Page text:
First, let me preface this article by admitting that I have quite the sweet tooth. There are some people who claim to not like sweets and while I wish that was me, its just not. I love sweet creamer in my coffee, and the occasional donut, pastry, or candy. However, after watching “Sugar: The Bitter Truth” with Dr. Robert Lustig (link is provided below if you would like to watch it too!), I have been consciously avoiding added sugar and finding sugar alternatives wherever possible. Not only does Dr. Lustig explain the dangers of sugary foods and drinks and how they have affected us over the years, but he also provides proof for two pretty bold statements:
Sugar is the cause of Metabolic Syndrome.
Both sugar (sucrose) and high fructose corn syrup are equally bad; they are both dangerous, they are both poison.
Metabolic syndrome is a grouping of multiple conditions that together raise someone’s risk for the most deadly health conditions such as diabetes, stroke, heart disease, and even cancer. The conditions that comprise Metabolic Syndrome are: excess body weight especially around the waist, high blood pressure (hypertension), high blood sugar levels, High LDL cholesterol (the “bad kind”) and low HDL cholesterol (the “good kind”). So, how is sugar to blame for these things? Let’s dive in to it.
A Brief History of Fructose
First of all, it’s important to know the difference between sucrose and fructose. Sucrose (sugar) = 1/2 glucose, 1/2 fructose – they are processed differently in your body, which we’ll get to!
- Prior to mass food processing, Americans consumed fructose from only natural sucrose, fruits and vegetables (about 15g of fructose a day, which equals 30g of sugar a day)
- From the beginning of the century to the start of WWII, American consumption grew to about 16-24g of fructose a day
- In 1966, high fructose corn syrup (HFCS) was created in Japan, and hit the US market in 1975 (HFCS is about half the price of sugar so it quickly found it’s way into almost every processed food)
- By 1978, the average consumption was 37g a day
- In 1982, the “low-fat craze” resulted in high-carb processed food made without fat; large food companies started adding large amounts of sucrose and fructose to make foods palatable.
- From 1989 – 1995, there was a 41% increase in soft drink consumption and a 35% increase in fruit drinks. By 1994, the national average was 54.7g of fructose per person per day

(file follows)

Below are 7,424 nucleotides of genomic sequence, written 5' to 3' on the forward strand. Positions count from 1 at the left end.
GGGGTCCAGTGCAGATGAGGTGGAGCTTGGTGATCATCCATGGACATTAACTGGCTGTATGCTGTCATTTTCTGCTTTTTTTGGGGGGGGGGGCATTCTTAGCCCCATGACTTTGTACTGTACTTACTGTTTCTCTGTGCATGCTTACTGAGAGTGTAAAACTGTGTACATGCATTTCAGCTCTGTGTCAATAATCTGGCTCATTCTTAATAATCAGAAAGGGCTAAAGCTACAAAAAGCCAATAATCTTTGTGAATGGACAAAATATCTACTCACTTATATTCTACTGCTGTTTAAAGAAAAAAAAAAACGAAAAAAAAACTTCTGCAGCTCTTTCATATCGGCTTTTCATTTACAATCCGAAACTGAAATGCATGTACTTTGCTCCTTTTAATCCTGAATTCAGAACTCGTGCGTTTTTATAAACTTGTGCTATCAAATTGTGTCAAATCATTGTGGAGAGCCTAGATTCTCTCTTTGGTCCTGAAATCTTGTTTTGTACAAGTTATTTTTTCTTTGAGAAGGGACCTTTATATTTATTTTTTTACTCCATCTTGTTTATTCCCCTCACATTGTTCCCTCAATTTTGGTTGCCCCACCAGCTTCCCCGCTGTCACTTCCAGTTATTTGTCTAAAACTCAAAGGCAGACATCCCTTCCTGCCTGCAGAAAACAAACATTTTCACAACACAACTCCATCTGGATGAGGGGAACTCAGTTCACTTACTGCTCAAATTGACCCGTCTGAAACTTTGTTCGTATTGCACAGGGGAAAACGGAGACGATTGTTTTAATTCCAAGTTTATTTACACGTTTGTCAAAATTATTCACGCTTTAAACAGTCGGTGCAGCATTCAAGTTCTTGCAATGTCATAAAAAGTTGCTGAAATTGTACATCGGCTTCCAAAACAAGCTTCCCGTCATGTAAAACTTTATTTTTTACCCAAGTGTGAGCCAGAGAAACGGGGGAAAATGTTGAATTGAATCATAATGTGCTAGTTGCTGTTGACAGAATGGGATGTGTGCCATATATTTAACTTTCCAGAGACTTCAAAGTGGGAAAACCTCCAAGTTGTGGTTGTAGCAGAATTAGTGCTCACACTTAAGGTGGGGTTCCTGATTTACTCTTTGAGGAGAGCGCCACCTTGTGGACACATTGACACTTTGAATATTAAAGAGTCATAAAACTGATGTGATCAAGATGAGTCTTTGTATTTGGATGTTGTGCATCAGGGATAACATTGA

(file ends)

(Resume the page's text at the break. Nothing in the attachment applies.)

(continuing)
- Today, the average adolescent consumes 72.8g of fructose/day (=145.6g of sugar!). 25% of adolescents consume 15% of all daily calories from fructose alone…
- Today, Americans on average consume 141 lbs. of sugar per person per year. Ummm, YIKES.
What Does Fructose Do To Us?
- Fructose is very different from Glucose:
- Say you consume 120 calories of Glucose – 80% is used right away because every cell in your body relies on glucose, the other 20% gets metabolized through the liver. However, the liver can store glycogen without going into failure.
- Say you consume 120 calories in Fructose – Fructose can only be metabolized through the liver. When an excess hits the liver, it generates reactive oxygen species and damages proteins in the liver.
- Fructose does not suppress Ghrelin (the hunger hormone) and does not stimulate Insulin and Leptin (the satiety hormone) so you end up eating more
- Fructose increases risk of Gout and Hypertension because it increases Uric Acid which blocks Nitric Oxide (which keeps blood pressure low)
- In a nutshell: fructose is addictive, it masks the taste of excessive sodium or processing that your body would otherwise reject, and it is a foreign compound that only the liver can metabolize – similar to the way ethanol (fermented sugar) is classified as a poison, so is fructose.
If you have the time, I encourage you to watch the video linked below, and stay tuned for an upcoming article on how to reduce sugar in your diet through sustainable tweaks, swaps, and habits!
Written by GUADS Staff member Kate with contributions from nhlbi.nih.gov and The University of California Television (UCTV)